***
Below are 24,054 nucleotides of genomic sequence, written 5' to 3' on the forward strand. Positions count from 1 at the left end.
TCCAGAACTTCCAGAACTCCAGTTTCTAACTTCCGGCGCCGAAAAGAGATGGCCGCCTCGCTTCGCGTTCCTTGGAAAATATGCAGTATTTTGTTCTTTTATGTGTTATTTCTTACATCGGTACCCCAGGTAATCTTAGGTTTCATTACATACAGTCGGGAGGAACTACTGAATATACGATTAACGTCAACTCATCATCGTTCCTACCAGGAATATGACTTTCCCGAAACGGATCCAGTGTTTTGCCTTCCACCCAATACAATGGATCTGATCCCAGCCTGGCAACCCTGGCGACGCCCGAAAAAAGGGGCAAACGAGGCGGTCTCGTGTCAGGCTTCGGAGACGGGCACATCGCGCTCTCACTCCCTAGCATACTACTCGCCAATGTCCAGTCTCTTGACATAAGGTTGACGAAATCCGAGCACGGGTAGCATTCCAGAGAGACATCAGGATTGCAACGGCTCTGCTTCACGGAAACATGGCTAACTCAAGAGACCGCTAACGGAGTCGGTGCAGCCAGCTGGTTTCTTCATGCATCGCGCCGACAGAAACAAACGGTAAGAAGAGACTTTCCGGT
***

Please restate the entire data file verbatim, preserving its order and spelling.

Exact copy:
Below are 24,054 nucleotides of genomic sequence, written 5' to 3' on the forward strand. Positions count from 1 at the left end.
TCCAGAACTTCCAGAACTCCAGTTTCTAACTTCCGGCGCCGAAAAGAGATGGCCGCCTCGCTTCGCGTTCCTTGGAAAATATGCAGTATTTTGTTCTTTTATGTGTTATTTCTTACATCGGTACCCCAGGTAATCTTAGGTTTCATTACATACAGTCGGGAGGAACTACTGAATATACGATTAACGTCAACTCATCATCGTTCCTACCAGGAATATGACTTTCCCGAAACGGATCCAGTGTTTTGCCTTCCACCCAATACAATGGATCTGATCCCAGCCTGGCAACCCTGGCGACGCCCGAAAAAAGGGGCAAACGAGGCGGTCTCGTGTCAGGCTTCGGAGACGGGCACATCGCGCTCTCACTCCCTAGCATACTACTCGCCAATGTCCAGTCTCTTGACATAAGGTTGACGAAATCCGAGCACGGGTAGCATTCCAGAGAGACATCAGGATTGCAACGGCTCTGCTTCACGGAAACATGGCTAACTCAAGAGACCGCTAACGGAGTCGGTGCAGCCAGCTGGTTTCTTCATGCATCGCGCCGACAGAAACAAACGGTAAGAAGAGACTTTCCGGT